There might be other tricks you can use.  Review the IRS pubs yourself, but as I read them, it looks like they only care if a qualified education expense existed, not what the money was used for.  So if you have nephews in college without 529s of their own, there's no good reason why they or their parents should object to you pointing some of that money at them and withdrawing it tax and penalty free.

Finally, I think that pointing any surplus money at grandkids is the best kind of legacy you can leave.  People are living so long that inheritances arrive too late to change anyone's lives.  If you want to do something for your kids and grandkids with your money, best to do it while you're alive (if you plan on living long), and best to take advantage of any tax incentives Uncle Sam is prepared to offer.

Net-net: when I realized how much I might actually benefit from having surplus money in a 529, I changed my balance targets.  Instead of shooting for saving for 4 years of public schools assuming in-state tuition and optimistic tuition inflation assumptions, I'm basing my targets on something closer to private school tuition.  If that's too much, then great: on to a very good spectrum of "Plan B" options.  If it's just right or too little, then I'll be glad as hell I was more aggressive!

I do recommend checking out that gocurrycracker link.  The analysis is excellent.

P.S. Note on using a Roth for college: this really screws with financial aid.  It produces income on next year's FAFSA form.  The way the aid calculations work, it's better to have assets in a 529 than income from a Roth.  529 withdrawals are not counted as income for financial aid purposes.

msilenus

  • Pencil Stache
  • ****
  • Posts: 517
Re: The Set-and-Forget 529 Approach? Fully fund it now and let it ride.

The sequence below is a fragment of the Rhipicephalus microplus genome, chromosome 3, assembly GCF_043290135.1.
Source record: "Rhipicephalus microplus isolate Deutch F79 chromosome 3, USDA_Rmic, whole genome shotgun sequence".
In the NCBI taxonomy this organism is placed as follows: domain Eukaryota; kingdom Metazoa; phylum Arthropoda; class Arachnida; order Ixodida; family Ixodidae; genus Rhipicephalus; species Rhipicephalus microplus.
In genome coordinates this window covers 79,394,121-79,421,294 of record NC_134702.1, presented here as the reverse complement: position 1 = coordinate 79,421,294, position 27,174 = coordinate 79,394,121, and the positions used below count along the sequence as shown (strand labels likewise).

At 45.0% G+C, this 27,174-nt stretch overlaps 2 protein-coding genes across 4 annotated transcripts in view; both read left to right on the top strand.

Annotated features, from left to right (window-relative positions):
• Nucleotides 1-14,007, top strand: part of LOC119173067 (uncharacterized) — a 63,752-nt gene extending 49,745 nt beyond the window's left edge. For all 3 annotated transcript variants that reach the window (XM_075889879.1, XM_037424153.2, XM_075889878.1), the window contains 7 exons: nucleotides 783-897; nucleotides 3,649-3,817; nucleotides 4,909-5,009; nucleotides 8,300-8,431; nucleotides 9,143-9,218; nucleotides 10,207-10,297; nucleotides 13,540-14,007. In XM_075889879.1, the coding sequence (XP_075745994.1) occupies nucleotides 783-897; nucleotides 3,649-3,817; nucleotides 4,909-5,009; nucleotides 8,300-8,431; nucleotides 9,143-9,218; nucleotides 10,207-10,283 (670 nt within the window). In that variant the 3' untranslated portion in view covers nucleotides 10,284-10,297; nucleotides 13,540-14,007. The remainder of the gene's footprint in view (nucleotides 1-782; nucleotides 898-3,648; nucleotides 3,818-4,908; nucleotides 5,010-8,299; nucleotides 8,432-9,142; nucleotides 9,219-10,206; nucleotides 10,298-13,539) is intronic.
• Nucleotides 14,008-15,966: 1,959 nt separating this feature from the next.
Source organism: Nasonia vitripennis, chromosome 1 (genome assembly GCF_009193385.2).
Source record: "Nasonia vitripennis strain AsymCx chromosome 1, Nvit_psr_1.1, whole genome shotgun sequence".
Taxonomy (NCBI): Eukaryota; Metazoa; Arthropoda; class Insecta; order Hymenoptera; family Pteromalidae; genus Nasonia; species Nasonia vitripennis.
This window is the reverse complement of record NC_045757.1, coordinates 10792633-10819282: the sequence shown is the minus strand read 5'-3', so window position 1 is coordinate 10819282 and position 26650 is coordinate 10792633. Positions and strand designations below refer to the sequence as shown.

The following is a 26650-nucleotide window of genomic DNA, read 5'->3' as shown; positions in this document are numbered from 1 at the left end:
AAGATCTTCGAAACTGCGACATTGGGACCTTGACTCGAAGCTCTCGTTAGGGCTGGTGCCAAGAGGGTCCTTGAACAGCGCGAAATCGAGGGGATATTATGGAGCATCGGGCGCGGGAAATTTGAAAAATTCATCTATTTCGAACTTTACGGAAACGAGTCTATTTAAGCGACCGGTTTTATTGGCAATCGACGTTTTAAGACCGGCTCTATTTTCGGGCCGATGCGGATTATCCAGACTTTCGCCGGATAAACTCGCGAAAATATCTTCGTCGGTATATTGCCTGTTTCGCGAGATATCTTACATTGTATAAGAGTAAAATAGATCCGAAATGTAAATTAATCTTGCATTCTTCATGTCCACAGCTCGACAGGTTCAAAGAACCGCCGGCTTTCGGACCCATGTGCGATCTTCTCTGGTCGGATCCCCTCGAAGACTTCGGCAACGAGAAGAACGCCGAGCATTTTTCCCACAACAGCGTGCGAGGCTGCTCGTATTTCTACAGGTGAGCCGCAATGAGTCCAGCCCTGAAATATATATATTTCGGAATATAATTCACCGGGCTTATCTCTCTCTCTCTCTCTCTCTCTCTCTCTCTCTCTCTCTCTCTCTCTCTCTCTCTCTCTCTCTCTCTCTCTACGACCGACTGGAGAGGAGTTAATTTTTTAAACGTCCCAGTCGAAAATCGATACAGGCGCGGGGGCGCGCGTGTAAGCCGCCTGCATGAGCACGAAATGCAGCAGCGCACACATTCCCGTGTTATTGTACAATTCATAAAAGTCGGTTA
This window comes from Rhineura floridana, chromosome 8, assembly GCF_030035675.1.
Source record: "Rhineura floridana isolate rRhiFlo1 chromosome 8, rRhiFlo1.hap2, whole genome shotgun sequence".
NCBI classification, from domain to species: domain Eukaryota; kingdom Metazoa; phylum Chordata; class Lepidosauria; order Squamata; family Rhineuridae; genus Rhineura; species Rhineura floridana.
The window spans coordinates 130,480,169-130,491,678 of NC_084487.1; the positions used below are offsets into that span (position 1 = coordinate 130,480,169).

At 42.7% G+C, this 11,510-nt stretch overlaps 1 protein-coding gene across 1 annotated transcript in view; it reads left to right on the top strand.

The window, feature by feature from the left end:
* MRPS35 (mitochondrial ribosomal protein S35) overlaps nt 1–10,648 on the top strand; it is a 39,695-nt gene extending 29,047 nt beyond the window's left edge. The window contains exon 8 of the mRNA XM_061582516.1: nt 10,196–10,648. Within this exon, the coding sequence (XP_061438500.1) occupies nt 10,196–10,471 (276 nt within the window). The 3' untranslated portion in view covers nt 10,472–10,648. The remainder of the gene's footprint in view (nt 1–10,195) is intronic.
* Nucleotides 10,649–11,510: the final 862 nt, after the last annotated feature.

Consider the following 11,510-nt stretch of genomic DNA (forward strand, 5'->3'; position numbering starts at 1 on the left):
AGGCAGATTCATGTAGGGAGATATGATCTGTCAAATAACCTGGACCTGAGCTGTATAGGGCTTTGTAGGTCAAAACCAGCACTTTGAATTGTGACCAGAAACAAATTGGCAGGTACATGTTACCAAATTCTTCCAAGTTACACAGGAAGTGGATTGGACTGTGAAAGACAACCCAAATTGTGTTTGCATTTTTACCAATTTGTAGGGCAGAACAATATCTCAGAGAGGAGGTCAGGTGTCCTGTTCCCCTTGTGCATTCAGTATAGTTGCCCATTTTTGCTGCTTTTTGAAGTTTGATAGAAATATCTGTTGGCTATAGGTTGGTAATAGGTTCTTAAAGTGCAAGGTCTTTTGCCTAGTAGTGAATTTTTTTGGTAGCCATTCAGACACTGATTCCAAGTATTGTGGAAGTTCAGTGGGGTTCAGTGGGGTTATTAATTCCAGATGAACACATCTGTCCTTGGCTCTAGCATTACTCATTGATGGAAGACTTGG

« Reply #20 on: September 09, 2014, 03:54:33 PM »
FYI for those looking at 529's and worried about the penalty on withdrawal if your kids don't use the funds.  The penalty only applies to earnings, not the principal.  So withdrawing $10,000 of unused funds that consists of $5000 principal and $5000 earnings would only have a $500 penalty (10% of $5000) and you'd owe tax on the $5000 earnings when it's withdrawn.

This turns out to be not as big a deal as you might think.  Your cost-basis isn't adjusted for inflation, and OP's time frame is something like 20 years.  So when projecting the proportion of the account that is basis, you need to use nominal (not real) returns over a very long period of time.  My napkins suggests we're talking about  basis somewhere in the 10%-15% range.

Gin1984

  • Magnum Stache
  • ******
  • Posts: 4835
Re: The Set-and-Forget 529 Approach? Fully fund it now and let it ride.
« Reply #21 on: September 09, 2014, 06:23:26 PM »
A lot depends on your marginal tax rate.  Mine is very high.  About 45%.  When I ran the numbers, I discovered that if I had to choose between accidentally undercontributing by $1 to my 529s and overcontributing by $2 and paying a penalty, I was better off with the penalty.  (That's not to say that it's better to overcontribute than exactly-contribute --it's not. But you don't know how much you'll need, so you it's wise to figure out how to lead your target.)  If your rate is high, then there's huge value on reducing your taxable asset surface.